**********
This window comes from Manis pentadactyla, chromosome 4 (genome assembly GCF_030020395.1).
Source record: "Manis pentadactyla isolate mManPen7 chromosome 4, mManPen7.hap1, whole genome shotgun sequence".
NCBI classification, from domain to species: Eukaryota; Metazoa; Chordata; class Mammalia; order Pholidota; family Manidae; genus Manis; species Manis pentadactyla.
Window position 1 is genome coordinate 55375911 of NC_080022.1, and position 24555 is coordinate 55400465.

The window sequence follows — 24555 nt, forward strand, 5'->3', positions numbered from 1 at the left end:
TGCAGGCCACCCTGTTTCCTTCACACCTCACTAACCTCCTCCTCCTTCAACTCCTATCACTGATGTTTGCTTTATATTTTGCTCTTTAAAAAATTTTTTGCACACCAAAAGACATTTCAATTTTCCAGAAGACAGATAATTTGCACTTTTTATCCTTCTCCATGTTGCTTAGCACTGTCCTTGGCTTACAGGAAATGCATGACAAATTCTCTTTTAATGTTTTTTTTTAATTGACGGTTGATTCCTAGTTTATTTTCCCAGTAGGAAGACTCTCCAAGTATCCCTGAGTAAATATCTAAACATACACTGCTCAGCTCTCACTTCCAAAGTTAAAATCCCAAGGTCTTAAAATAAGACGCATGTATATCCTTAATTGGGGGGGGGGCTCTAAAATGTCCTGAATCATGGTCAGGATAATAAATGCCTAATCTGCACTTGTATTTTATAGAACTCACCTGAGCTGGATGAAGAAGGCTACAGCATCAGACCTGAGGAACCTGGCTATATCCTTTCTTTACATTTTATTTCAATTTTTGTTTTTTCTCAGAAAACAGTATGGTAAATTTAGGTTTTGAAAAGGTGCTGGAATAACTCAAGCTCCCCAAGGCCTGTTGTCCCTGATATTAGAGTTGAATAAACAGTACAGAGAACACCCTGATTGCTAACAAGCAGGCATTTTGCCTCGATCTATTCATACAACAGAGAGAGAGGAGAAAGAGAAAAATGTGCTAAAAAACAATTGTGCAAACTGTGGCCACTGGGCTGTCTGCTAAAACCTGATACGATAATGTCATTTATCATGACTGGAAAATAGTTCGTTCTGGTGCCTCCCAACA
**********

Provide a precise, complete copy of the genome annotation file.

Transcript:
This window comes from Manis pentadactyla, chromosome 4 (genome assembly GCF_030020395.1).
Source record: "Manis pentadactyla isolate mManPen7 chromosome 4, mManPen7.hap1, whole genome shotgun sequence".
NCBI classification, from domain to species: Eukaryota; Metazoa; Chordata; class Mammalia; order Pholidota; family Manidae; genus Manis; species Manis pentadactyla.
Window position 1 is genome coordinate 55375911 of NC_080022.1, and position 24555 is coordinate 55400465.

The window sequence follows — 24555 nt, forward strand, 5'->3', positions numbered from 1 at the left end:
TGCAGGCCACCCTGTTTCCTTCACACCTCACTAACCTCCTCCTCCTTCAACTCCTATCACTGATGTTTGCTTTATATTTTGCTCTTTAAAAAATTTTTTGCACACCAAAAGACATTTCAATTTTCCAGAAGACAGATAATTTGCACTTTTTATCCTTCTCCATGTTGCTTAGCACTGTCCTTGGCTTACAGGAAATGCATGACAAATTCTCTTTTAATGTTTTTTTTTAATTGACGGTTGATTCCTAGTTTATTTTCCCAGTAGGAAGACTCTCCAAGTATCCCTGAGTAAATATCTAAACATACACTGCTCAGCTCTCACTTCCAAAGTTAAAATCCCAAGGTCTTAAAATAAGACGCATGTATATCCTTAATTGGGGGGGGGGCTCTAAAATGTCCTGAATCATGGTCAGGATAATAAATGCCTAATCTGCACTTGTATTTTATAGAACTCACCTGAGCTGGATGAAGAAGGCTACAGCATCAGACCTGAGGAACCTGGCTATATCCTTTCTTTACATTTTATTTCAATTTTTGTTTTTTCTCAGAAAACAGTATGGTAAATTTAGGTTTTGAAAAGGTGCTGGAATAACTCAAGCTCCCCAAGGCCTGTTGTCCCTGATATTAGAGTTGAATAAACAGTACAGAGAACACCCTGATTGCTAACAAGCAGGCATTTTGCCTCGATCTATTCATACAACAGAGAGAGAGGAGAAAGAGAAAAATGTGCTAAAAAACAATTGTGCAAACTGTGGCCACTGGGCTGTCTGCTAAAACCTGATACGATAATGTCATTTATCATGACTGGAAAATAGTTCGTTCTGGTGCCTCCCAACA